Legislature(1997 - 1998)
03/26/1997 01:35 PM CRA
* first hearing in first committee of referral
= bill was previously heard/scheduled
= bill was previously heard/scheduled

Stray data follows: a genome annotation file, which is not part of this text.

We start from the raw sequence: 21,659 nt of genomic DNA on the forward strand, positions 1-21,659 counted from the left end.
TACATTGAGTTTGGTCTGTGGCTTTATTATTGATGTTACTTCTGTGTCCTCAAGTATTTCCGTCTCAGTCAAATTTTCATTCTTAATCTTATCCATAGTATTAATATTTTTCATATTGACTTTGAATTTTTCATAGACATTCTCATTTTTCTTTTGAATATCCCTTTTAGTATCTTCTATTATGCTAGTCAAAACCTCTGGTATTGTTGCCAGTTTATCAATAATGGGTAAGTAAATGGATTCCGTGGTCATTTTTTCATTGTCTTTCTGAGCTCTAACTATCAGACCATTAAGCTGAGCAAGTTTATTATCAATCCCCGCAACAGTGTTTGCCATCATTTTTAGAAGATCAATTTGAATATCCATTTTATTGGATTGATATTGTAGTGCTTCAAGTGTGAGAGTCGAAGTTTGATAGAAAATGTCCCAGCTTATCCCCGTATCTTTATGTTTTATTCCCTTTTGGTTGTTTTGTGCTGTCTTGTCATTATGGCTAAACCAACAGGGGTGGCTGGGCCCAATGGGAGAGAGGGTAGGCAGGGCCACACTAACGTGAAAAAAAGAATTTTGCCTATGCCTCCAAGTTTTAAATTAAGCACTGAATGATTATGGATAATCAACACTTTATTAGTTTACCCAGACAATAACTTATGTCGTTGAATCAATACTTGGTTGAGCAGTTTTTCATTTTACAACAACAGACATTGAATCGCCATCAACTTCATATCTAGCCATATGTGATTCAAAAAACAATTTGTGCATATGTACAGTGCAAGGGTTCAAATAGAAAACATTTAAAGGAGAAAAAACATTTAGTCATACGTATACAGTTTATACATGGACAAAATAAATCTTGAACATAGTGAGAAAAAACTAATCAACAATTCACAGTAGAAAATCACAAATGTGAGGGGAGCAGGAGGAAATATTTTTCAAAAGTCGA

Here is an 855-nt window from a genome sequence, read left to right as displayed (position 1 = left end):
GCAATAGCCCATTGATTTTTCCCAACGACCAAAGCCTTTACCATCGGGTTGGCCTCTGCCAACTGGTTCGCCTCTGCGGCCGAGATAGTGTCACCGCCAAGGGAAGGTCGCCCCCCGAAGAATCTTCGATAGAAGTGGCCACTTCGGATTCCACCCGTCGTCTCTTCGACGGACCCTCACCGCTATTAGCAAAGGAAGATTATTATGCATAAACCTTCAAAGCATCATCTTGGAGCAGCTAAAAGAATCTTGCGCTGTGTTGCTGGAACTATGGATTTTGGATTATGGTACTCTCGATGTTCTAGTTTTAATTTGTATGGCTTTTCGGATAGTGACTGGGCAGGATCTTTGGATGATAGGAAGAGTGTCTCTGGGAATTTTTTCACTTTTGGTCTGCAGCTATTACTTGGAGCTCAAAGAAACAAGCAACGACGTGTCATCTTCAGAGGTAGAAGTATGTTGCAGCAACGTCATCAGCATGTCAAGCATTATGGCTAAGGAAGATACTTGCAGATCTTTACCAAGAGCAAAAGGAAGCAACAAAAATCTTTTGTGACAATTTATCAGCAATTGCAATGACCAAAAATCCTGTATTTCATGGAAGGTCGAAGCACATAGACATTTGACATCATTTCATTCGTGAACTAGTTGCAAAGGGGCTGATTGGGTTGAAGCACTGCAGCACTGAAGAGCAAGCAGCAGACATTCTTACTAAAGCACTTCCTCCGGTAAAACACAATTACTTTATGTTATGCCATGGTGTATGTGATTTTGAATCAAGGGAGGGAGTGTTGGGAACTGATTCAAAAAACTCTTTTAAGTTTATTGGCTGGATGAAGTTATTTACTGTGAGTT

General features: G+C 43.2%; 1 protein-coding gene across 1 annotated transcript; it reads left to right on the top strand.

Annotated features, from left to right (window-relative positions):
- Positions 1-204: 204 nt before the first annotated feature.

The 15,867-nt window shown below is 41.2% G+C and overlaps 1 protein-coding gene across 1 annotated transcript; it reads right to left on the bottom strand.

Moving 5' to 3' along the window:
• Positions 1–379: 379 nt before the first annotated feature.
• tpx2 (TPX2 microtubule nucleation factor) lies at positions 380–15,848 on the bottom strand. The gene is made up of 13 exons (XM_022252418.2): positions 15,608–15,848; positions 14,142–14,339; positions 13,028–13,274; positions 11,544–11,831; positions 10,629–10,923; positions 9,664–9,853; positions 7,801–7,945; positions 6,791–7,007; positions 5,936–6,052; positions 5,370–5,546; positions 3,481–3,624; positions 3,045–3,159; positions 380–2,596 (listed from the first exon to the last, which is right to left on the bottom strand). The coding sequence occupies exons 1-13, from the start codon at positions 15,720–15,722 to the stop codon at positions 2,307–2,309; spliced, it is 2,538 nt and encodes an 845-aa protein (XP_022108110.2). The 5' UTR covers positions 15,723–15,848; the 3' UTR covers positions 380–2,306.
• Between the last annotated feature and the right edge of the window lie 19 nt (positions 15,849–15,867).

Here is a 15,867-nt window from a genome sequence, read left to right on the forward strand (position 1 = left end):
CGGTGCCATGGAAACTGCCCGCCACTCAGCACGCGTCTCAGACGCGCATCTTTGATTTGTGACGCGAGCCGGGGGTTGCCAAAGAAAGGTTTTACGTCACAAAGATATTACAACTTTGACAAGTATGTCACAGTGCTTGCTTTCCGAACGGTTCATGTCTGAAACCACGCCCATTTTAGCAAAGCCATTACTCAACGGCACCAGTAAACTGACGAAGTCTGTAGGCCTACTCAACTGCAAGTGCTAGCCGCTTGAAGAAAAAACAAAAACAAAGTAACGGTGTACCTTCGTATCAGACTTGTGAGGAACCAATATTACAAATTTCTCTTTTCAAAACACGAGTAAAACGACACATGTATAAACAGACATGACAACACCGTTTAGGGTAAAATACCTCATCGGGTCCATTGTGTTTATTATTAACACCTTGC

Number 001 CSHB 13(FIN) am MARINE SAFETY TRAINING & EDUCATION CHAIRMAN MACKIE called the Senate Community & Regional Affairs Committee meeting to order at 1:35 p.m., and noted the presence of Senators Wilken, Donley, Hoffman and Mackie. He then brought CSHB 13(FIN) am before the committee as the only order of business. REPRESENTATIVE ALAN AUSTERMAN , prime sponsor of HB 13, explained the bill is basically the same bill he introduced last year, which passed the House but failed to make it through the Senate during the final days of the session. Representative Austerman said because the state of Alaska does not have a water safety program for saving lives, the Alaska Marine Safety Education Association (AMSEA) was formed after a federal law was passed requiring the state to have something in place for safety training and equipment for commercial fishing vessels. Federal funding for that program is running out, and because the state does not have a safety water program, it it felt that this program should continue on. The legislation accomplishes this by providing that 50 percent of the proceeds from the Fishermen's Fund interest earnings may be used to fund marine safety training and education programs. Representative Austerman noted the original bill specifically designated AMSEA as the recipient of the funds, but that has been removed so that if somebody else comes along with a better program, it still can be funded. Number 045 SENATOR HOFFMAN agreed the bill allows that to happen, but he questioned if the Legislature would still have to appropriate the dollars. REPRESENTATIVE AUSTERMAN advised that the House budget contains $150,000 in program receipts and designated grants in the Department of Community & Regional Affairs' budget. Number 055 SENATOR WILKEN noted backup material makes reference to the Disabled Fisherman's Fund, which was put into place several years ago to help with the costs of occupational injuries and illnesses for licensed commercial fishermen, and he asked if that is what the proceeds go to now. REPRESENTATIVE AUSTERMAN clarified that was a dedicated fund that was created before statehood, however, this legislation is not asking that any part of the dedicated fund be touched. He said 60 percent of a crewman's license fee goes into this fund every year and the interest earnings off of the fund go into the general fund. The legislation provides that up to half of the interest earnings be used to fund marine safety training and education programs. Number 085 CHAIRMAN MACKIE asked how the education programs will be applied. REPRESENTATIVE AUSTERMAN explained it is a statewide program that is done through the schools and the Alaska Marine Safety Education Association conducts classes that are available for the general public as well. He pointed out that in 1995, 7,300 people took part in this training, and out of that number, 3,700 were children that were actually trained. Number 116 MARK JOHNSON , Chief, Community Health & Emergency Medical Services, Department of Health & Social Services, voiced the department's support for CSHB 13(FIN) am. He related that they were involved in the formation of the Alaska Marine Safety Education Association as a part of a broad coalition back in the mid-eighties. The department believes that this is an important issue because some years there are more drowning fatalities in the state than there are fatalities from accidents on the highways. Mr. Johnson said his division has assisted in trying to find federal grants to help AMSEA over the years, but they are getting to the end of any pots of money to be found, and this would be an opportunity to find some stable funding for the program for the future. Mr. Johnson pointed out AMSEA has trained over 350 instructors throughout the state. He also pointed out that a study done by Ron Perkins at the Alaska Native Health Service, which focused on the commercial fishing community, revealed that statistically, this program is working and is saving lives. Number 142 SENATOR HOFFMAN asked where Alaska stands in drownings per capita. MR. JOHNSON responded Alaska ranks highest in the nation and it is something like 10 times the national average right now. Number 152 PAUL GROSSI , Director, Workers' Compensation, Department of Labor, and Chair of the Fishermen's Fund Advisory Council, stated the department supports CSHB 13(FIN) am. Responding to a question from Senator Wilken concerning workers' compensation for fishermen, Mr. Grossi explained the fishermen are exempt from workers' compensation. The fishermen's fund pays for medical costs up to $2,500, but they can ask for an extension of that benefit to pay above $2,500. It is a program that is just for the payment of medical costs that aren't covered by any other insurance. Number 200 There being no further testimony on HB 13, CHAIRMAN MACKIE asked for the pleasure of the committee. SENATOR DONLEY moved CSHB 13(FIN) am and the accompanying fiscal notes be passed out of committee with individual recommendations. Hearing no objection, it was so ordered.